What were the exact details of the contract?  What were the exact termination clauses?  What were the exact clauses for assignment of rights? What were the exact wording of payment clauses?

 

While I don't know the specific details of the contract, in most of the contracts I've worked with before a system of milestone payments are made.  The developer does a certain amount of work and receives a payment for that part that gets accepted. Generally those payments represent a partial acceptance. If either side decides to break the agreement at that point both parties get to keep what they have.  So if I worked on a game for two months and received a milestone payment, then we terminated the agreement, I would walk away with the money and the company would own the product with the full rights given in the agreement.  Even if the game was only 40% complete at that point, the agreement would be considered fully executed.

 

Were payments made? Were products delivered?  We don't have those details here.  

 

So that is one potential cause of action: the contract was possibly breached by the business owner for refusing to accept the agreed upon work.  

 

Another possible breach was if the contract specified a method of terminating the agreement and that method was not followed.  

 

There are likely more.

 

But that breach of contract would have happened in 2003 or 2004, far in the past for California's 4-year limit.  (I'm assuming California due to the business owner's current location.)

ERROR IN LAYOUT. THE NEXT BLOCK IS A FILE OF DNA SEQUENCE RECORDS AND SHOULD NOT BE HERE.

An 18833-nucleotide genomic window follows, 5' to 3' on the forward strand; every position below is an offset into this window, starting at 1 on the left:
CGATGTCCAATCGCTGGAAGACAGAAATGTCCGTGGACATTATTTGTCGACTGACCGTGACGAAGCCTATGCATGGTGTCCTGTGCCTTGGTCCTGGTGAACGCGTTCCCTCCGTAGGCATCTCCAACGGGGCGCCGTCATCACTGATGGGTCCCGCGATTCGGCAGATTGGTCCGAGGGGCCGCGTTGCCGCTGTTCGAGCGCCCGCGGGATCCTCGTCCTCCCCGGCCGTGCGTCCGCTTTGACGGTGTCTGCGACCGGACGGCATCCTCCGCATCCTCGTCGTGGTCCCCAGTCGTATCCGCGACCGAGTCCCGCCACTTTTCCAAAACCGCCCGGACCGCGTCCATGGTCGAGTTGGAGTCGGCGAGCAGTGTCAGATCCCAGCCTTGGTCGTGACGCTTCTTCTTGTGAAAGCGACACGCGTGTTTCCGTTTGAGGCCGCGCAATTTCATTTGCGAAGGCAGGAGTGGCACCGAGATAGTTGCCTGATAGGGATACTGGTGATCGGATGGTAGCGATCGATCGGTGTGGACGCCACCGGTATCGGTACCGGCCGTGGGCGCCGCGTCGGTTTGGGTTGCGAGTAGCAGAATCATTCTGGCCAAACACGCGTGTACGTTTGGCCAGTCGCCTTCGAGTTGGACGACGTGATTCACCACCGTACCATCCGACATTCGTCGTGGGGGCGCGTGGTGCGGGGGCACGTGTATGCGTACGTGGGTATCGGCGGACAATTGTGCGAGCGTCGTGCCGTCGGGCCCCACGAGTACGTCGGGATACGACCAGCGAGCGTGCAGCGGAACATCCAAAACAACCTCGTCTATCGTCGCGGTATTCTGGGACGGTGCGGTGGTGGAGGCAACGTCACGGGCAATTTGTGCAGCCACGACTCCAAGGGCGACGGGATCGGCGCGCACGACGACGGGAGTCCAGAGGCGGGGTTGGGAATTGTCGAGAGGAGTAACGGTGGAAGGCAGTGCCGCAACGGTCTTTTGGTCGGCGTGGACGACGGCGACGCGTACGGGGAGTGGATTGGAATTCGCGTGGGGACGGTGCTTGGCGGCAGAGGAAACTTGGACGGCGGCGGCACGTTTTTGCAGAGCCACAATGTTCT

Moving on, the original post also mentions "royalties and such". The exact details of royalty payments are hidden in that contract.  They might have had specific requirements such as remaining on the job until the project was complete, or remaining employed at the time of payment, or some other contingency.  The payments may have been specified as discretionary.  We don't have those details, all we know is the comment that the product "made significant sales".

 

So then questions come up about the specific terms of the contract. Were the obligatory terms or discretionary? Were the terms met by the developer? Were there escape clauses that the business could use to get out of them? 

 

Without knowing those details, it may be that even if we ignore the issue of the decade-long delay, the contract may have required $0 in those payments. Or it may be that the contract required a windfall of money. We don't have those details here.

 

But even if he did owe him money from a huge success in 2004, California's general guideline is typically four years for contractual debt. So even if there was a windfall in 2004, he may have (check with a lawyer) only been required to make that payment until 2008, four years later. Right now in 2015 he could only collect for the previous four years, so any royalties earned from 2011-2015.   A game that was successful in 2004 is probably not making significant money any more, especially considering the business's and the business owner's current financial situation. 

 

Posting that the work was his on his web site may have yet another cause of action, but it might not based on the terms of the original contracts.